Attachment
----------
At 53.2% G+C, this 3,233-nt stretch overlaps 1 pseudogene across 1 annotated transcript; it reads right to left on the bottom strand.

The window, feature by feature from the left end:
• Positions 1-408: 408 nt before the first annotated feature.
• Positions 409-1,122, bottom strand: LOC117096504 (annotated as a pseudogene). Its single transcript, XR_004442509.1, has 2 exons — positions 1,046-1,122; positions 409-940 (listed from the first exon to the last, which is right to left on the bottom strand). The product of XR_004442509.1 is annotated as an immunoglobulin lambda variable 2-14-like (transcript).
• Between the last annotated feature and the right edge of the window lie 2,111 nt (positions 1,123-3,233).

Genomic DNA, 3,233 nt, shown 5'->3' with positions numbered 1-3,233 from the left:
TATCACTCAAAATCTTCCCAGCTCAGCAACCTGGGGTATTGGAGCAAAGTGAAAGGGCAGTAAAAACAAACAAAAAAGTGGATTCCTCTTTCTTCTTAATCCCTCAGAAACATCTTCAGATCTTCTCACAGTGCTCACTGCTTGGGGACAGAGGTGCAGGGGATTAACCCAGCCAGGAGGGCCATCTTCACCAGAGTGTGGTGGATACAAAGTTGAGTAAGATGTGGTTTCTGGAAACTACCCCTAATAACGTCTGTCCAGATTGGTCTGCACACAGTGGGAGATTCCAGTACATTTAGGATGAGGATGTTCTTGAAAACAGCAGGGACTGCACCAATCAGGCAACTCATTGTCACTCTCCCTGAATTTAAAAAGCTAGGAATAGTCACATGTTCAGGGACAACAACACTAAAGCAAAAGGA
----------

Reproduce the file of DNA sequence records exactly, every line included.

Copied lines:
At 53.2% G+C, this 3,233-nt stretch overlaps 1 pseudogene across 1 annotated transcript; it reads right to left on the bottom strand.

The window, feature by feature from the left end:
• Positions 1-408: 408 nt before the first annotated feature.
• Positions 409-1,122, bottom strand: LOC117096504 (annotated as a pseudogene). Its single transcript, XR_004442509.1, has 2 exons — positions 1,046-1,122; positions 409-940 (listed from the first exon to the last, which is right to left on the bottom strand). The product of XR_004442509.1 is annotated as an immunoglobulin lambda variable 2-14-like (transcript).
• Between the last annotated feature and the right edge of the window lie 2,111 nt (positions 1,123-3,233).

Genomic DNA, 3,233 nt, shown 5'->3' with positions numbered 1-3,233 from the left:
TATCACTCAAAATCTTCCCAGCTCAGCAACCTGGGGTATTGGAGCAAAGTGAAAGGGCAGTAAAAACAAACAAAAAAGTGGATTCCTCTTTCTTCTTAATCCCTCAGAAACATCTTCAGATCTTCTCACAGTGCTCACTGCTTGGGGACAGAGGTGCAGGGGATTAACCCAGCCAGGAGGGCCATCTTCACCAGAGTGTGGTGGATACAAAGTTGAGTAAGATGTGGTTTCTGGAAACTACCCCTAATAACGTCTGTCCAGATTGGTCTGCACACAGTGGGAGATTCCAGTACATTTAGGATGAGGATGTTCTTGAAAACAGCAGGGACTGCACCAATCAGGCAACTCATTGTCACTCTCCCTGAATTTAAAAAGCTAGGAATAGTCACATGTTCAGGGACAACAACACTAAAGCAAAAGGA